It’s necessary, however. For the Lakers to win, they must continue to ugly up the game. The Thunder continue to be the favorite as the deeper, younger team. But if the series remains a slugfest, the gap lessens between both squads. A back alley brawl favors the bigger, more physical team. And as Mike Brown has said, he wants his group to carry that label. If the Lakers can force this type of action on the Thunder, they can get the them to play on their turf both figuratively and literally tonight.

That said, expect more adjustments from the Thunder tonight to counter L.A.’s gameplan. The Lakers are daring the Thunder big men to beat them, gambling more and more as these games (and possessions) progress. Andrew Bynum and Pau Gasol are leaving their men with reckless abandon to help on screen actions. Off the ball they’re stepping out – sometimes as far as the three point line – to help with ball denials to obstruct passing angles. Sooner or later the Thunder are going to recognize this and simply pass the ball to their big men who are setting screens and test the Lakers rotations underneath. I mean, if Kevin Durant is going to draw his man and the man guarding the screener, that screen man is the one that’s open. If the Lakers weak side  rotations (especially the backside big) isn’t quick to rotate, this action will start to produce layups. They must be ready to help the helper and thwart these counters.

The Thunder also showed a nice offensive wrinkle where they ran Durant off a pin-down screen and then used him as a screener on the ball in the P&R for Westbrook. Durant darting to the top of the circle got Ron trailing and in poor position to help on the ball handler as he turned the corner off KD’s screen. This action freed Westbrook on at least two occasions and set him up with clean mid-range jumpers at the foul line. This is a creative play and the Lakers must be ready for it, and other actions that involve a man coming off a screen only to set another. These types of actions can work with any of OKC’s three main perimeter threats handling the ball or setting the screen so the Lakers must be ready to help – especially the back line bigs who become primary rotators when the perimeter D breaks down.

Offensively, the Lakers must simply do what they’ve done the past two games. Last night Andrew Bynum didn’t shoot well but he got the exact looks the team wants him to get. When he battled for position he was able to work 10 feet and in, where a power dribble set him up for any one of his hooks or counters. He was visibly frustrated that some of these shots weren’t falling but his perseverance led to him earning FT’s while also contributing to the overall gameplan of bully ball through power post ups. This is the approach that he needs to take again tonight, with the hope that some of those bunnies he missed start to fall.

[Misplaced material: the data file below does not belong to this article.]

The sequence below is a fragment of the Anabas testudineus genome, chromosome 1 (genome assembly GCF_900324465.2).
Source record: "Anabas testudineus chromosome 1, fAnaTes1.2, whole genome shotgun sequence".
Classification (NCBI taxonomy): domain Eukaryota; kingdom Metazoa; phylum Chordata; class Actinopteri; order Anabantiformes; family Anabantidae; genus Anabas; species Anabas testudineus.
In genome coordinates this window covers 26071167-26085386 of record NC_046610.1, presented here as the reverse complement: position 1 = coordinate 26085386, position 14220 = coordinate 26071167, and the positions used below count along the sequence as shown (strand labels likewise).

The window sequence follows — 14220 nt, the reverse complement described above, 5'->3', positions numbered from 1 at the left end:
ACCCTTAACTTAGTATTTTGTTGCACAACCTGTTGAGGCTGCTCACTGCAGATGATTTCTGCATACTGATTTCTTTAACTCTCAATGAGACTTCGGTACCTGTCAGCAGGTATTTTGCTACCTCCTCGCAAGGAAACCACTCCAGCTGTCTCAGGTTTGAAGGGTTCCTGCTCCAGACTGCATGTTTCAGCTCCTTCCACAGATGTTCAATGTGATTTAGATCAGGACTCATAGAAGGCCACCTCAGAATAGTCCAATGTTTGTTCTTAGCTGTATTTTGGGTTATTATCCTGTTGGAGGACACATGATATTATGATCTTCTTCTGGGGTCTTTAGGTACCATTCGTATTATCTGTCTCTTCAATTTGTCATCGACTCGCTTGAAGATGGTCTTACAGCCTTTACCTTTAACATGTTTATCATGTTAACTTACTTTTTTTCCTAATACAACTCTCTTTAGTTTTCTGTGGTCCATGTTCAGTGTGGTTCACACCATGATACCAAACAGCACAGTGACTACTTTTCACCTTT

Kobe too must build on his approach from last night. As I mentioned in the preview and Jeff Van Gundy mentioned during the telecast, Kobe’s economy of dribbles and quick strike attack are what will work best against this team. One dribble pull up jumpers, two dribble attacks to the rim, and movement off the ball that gets him paint touches are how he can score best. Sefolosha is one of the better defenders around but even he can have trouble dealing with a decisive Kobe who isn’t looking to fake his way into baskets.

Ultimately, though, the two players who really need to bring their ‘A’ offensive games are Ramon Sessions and Pau Gasol. Sessions’ first half was a sight for sore eyes, as he worked well on and off the ball attacking the seams of the defense to either score or set up teammates. Tonight he’ll likely need to take and make a couple of jumpers to keep the defense honest but it’s his overall mindset needs to carry over from last night. He must be assertive and inject himself into the action, the Lakers are a much better offensive team when this happens.

As for Pau, he must move from supporting actor to lead role tonight. Last night’s game gave him the opportunity to mostly facilitate and work the glass but he’ll need to be more aggressive looking for his own shots in game 4. He can shoot his jumper over Ibaka when given space but, like Kobe, can make quick drives to the rim when he’s crowded on the perimeter. Last night he tried to create off the dribble but settled for pull up jumpers but tonight he must try to get all the way to the rim to get baskets and/or earn trips to the foul line. Also, he must find a way to beat the fronting defense he faces when matched up with Nick Collison. He must continue to try and root Collison up the the lane line, something his teammates must recognize and then throw the ball over the top off ball reversals and high-low actions.

The difference between a 2-2 series and 3-1 series is huge. If tonight ends with the latter, the Lakers may be able to fight off OKC (much like Denver did the Lakers last round) for a game or two more but the inevitability of ultimate defeat will loom large. However if it’s the former, the Lakers are right back in the series with both teams needing to take 2 of 3 to advance. Even as an underdog, that’s where the Lakers would like to be. Tonight will require all their fortitude, discipline, and guile. But the plan is in place for them to follow. They just have to go get it.

If you’ve ever played a lick of organized hoops, you’ve had at least one coach who stressed the importance of hitting free throws. Tonight, the age old adage of free throws winning games came to fruition as the Lakers connected on 41 of 42 from the charity stripe to cut the Thunder series lead to 2-1. Through three games, we’ve seen the Lakers get blown out, take a gut-wretching loss and gut out a three-point win. The following are what I felt were a few keys to tonight’s win.